Rich Congressman Won Lottery for the Third Time: Lucky or Conspiracy?

I'm thoroughly convinced that only two types of people win the lottery: the poor who shouldn't be playing in the first place but do so in large number and the very rich who don't need the money but buy the tickets anyhow.

Case in point: Jim Sensenbrenner, a US Representative from Wisconsin and a millionaire (he is heir to the Kimberly-Clark fortune) won the lottery THREE times!

The conservative Republican first hit it big in 1997 with a $250,000 jackpot in the District of Columbia lottery. Then, last spring, he won a $1,000 consolation prize in the Wisconsin lottery, before winning another $1,000 in that lottery last week.

I call conspiracy, though it's possible that Jim, who spends $10 a week on lottery tickets, is just a really, really, really lucky guy: Link | Photo from Sensenbrenner's entry at Wikipedia.

While we're on the subject, the WI State Lottery Pick 3 on Halloween (Oct. 31) of the year 1996 was:

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um... he's a Congressman, not a Senator!

Also, considering he spends about $500 / year on the lottery, hitting two $1000 prizes isn't an example of tremendous luck. Even the $250,000 prize he won 10 years ago was nice, but it wasn't a typical multi-million dollar "jackpot" by any means. If he hit 3 such multi-million $ prizes, I'd be a little more suspicious...

As for your assertion that either dirt poor people or filthy rich are typical lottery winners, I'd guess there's substantial validity to it. Both groups will probably purchase a "greater than average" number of tickets. The rich buy them because they can afford to play for a little excitement and the poor play because they are too stupid to realize that it is a poor investment of their limited resources. Since each of these groups is over-represented in the "purchasing column", they are over-represented in the "winning column" as well. As the slogan goes, "Ya gotta be in it to win it"
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They buy the winner tickets to the real winners for a little of extra buck (the prize and a little bit more) and then they can clean their undeclared money.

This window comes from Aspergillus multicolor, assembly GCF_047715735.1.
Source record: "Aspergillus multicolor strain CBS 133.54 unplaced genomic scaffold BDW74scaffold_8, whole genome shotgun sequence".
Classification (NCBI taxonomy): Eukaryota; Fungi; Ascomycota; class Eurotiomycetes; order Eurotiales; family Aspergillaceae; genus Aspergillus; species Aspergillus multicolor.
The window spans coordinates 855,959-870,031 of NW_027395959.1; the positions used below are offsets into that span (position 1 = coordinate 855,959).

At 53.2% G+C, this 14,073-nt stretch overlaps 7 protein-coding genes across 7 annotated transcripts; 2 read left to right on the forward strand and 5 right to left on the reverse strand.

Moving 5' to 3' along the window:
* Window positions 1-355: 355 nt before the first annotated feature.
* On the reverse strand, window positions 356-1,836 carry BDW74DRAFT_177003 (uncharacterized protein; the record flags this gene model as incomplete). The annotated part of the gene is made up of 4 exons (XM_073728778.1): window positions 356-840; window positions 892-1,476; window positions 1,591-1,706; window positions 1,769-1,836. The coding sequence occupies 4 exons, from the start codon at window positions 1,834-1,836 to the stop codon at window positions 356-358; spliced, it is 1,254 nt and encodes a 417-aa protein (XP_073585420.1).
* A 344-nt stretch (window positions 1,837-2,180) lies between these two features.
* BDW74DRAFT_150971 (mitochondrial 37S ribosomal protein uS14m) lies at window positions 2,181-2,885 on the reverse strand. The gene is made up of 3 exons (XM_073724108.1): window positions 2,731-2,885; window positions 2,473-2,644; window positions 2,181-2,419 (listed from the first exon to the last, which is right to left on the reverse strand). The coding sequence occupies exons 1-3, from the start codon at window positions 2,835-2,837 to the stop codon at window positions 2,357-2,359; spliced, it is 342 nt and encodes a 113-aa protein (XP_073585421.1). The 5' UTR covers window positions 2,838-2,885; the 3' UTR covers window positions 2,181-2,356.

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WTF? 2000$ in ten years. If the 'article' is true he spent 5200$ (10years * 52 weeks * 10 $) so in reality he hasn't won anything since 1997, he lost 3200$!
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Yeah, if he spends $10 a week then winning a $1000 prize every few years isn't unlikely. Even if he only spent $1 a week it wouldn't be any big deal.
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You could just calculate the probability. All you need is the chance to win the lottery and the number of participants playing each turn. Do not make the error of looking at how improbably a *single* person winning is, but how probably *any one person* winning each round is. And even when the chances at winning lottery are very small, in almost every turn -- at least with German lottery -- *someone* wins. So the one is likely, the other is unlikely. So -- how likely is it that *any one person* wins twice? How likely is thrice?
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Alex >> As you can figure out from the calculation I started to count AFTER the first 250k because to win one time isn't that unlikely and the article mentioned a conspiracy and to loose 3200$ in 10 years doesn't meet my requirments for that.
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Winning one time isn't that unlikely? What? And how come I never win or 99.9999999999% other people who play.

No no no, winning the lottery is a VERY unlikely event. Winning two more times is EXTREMELY unlikely.
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The lottery, any lottery, has some weird statistics. Just recently a couple won their second million using the exact same numbers. How likely is that?

Nothing suprises me when it comes to winning. Out here in California we have a second chance drawing using a mail in coupon, to go in and play a special game on the televised lottery show. I've sent in literally hundreds of them over the years. Never have been chosen. I've seen people go three and even four times. Some people are just super lucky.
I've stopped playing altogether because I'm the exact opposite of super lucky. I never win anything and I finally got it through my head I was never going to win.
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